Could you maybe talk to her about other medications? Is she maybe concerned with weight gain?

    I'm so sorry you are going through this with your daughter.
  4. dashcat

    dashcat Member

    Thanks for your hugs and support. JKF, I know you are struggling, too - and I so apprecaite your reaching out to me. It helps more than you know. MWM, I am sorry that you had such a bad experience with Lithium. I know it's different for everyone, and I want her to at least try. I am very open to different medications - I have an autoimmune disorder and managing medications and finding the right combo is a challenge I know all too well. We have to start somewhere, and it makes sense to start with the drug her psychiatrist prescribed. I do understand her reluctance, but doing nothing at all isn't the answer.
  5. Calamity Jane

    Calamity Jane Well-Known Member

    I'm sorry Dash. It could be so many things...she's too depressed right now to think about taking the next step; she doesn't want to take medications because you can't drink alcohol while on medications; she doesn't want to face the reality and acknowledging the finality of bipolar right now. Maybe she's afraid the medications won't help her. Stigma. The breakup. So many things. Even though bipolar can be manageable, it's hard to accept - also she's been making accomodations and adjustments probably for so long that she's just used to it by now. Also, she's problem. putting every bit of her energy into getting through her job shifts and she has nothing left at the end of the day to think about other serious matters.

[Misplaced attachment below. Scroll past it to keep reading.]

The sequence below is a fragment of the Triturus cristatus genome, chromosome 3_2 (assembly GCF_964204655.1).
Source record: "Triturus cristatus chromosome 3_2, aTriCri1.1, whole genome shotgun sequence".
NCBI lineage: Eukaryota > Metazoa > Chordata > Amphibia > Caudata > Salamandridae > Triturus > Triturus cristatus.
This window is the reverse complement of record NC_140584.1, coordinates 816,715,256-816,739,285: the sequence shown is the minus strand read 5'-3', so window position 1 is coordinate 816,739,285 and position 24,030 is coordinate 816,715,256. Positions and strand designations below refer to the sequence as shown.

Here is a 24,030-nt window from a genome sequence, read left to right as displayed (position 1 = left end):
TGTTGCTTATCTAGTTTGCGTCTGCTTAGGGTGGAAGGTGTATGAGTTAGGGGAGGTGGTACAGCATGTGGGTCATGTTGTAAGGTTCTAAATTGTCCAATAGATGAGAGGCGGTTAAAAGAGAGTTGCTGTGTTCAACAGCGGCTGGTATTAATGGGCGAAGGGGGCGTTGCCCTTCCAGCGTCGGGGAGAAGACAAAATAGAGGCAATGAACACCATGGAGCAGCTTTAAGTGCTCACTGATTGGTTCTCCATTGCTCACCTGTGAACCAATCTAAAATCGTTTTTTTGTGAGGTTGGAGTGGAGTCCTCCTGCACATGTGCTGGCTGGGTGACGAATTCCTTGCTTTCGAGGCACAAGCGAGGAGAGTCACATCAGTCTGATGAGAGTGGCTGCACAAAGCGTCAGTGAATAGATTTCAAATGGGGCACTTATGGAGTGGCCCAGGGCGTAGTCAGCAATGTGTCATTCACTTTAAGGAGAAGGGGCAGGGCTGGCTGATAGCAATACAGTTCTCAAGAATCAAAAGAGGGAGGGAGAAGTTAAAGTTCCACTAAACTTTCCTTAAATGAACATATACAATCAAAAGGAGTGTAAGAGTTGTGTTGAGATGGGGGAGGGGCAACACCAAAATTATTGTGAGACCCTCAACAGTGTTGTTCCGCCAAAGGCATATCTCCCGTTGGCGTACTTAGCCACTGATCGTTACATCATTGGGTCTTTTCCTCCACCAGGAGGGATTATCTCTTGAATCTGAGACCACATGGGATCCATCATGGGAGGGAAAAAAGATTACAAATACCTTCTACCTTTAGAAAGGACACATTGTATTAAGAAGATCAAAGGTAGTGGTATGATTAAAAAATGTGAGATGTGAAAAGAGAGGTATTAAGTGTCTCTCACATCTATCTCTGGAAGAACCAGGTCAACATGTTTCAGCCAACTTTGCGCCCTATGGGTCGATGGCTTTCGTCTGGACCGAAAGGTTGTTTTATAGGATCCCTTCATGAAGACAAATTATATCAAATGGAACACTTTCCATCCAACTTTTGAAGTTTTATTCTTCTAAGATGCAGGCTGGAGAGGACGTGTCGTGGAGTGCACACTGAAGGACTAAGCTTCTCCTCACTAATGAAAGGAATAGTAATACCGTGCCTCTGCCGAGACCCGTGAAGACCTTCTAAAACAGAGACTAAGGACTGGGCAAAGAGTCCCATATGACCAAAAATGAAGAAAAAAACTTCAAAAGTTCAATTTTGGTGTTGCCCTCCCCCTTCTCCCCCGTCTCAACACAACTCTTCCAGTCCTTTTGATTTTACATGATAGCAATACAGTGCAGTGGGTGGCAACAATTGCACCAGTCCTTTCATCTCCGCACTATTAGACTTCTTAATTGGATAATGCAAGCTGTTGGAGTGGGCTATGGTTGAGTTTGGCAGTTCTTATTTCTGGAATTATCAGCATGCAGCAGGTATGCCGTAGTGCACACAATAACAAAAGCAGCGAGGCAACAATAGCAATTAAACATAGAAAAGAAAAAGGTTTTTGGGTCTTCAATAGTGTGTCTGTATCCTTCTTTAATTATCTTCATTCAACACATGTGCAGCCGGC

Dash, if you've not done so already, I'd encourage you to look into NAMI. They have so much helpful information that you, and certainly difficult child - if she was open to it - could get so much great advice and pertinent info. It will make things a little bit less scary.
  6. recoveringenabler

    recoveringenabler Well-Known Member Staff Member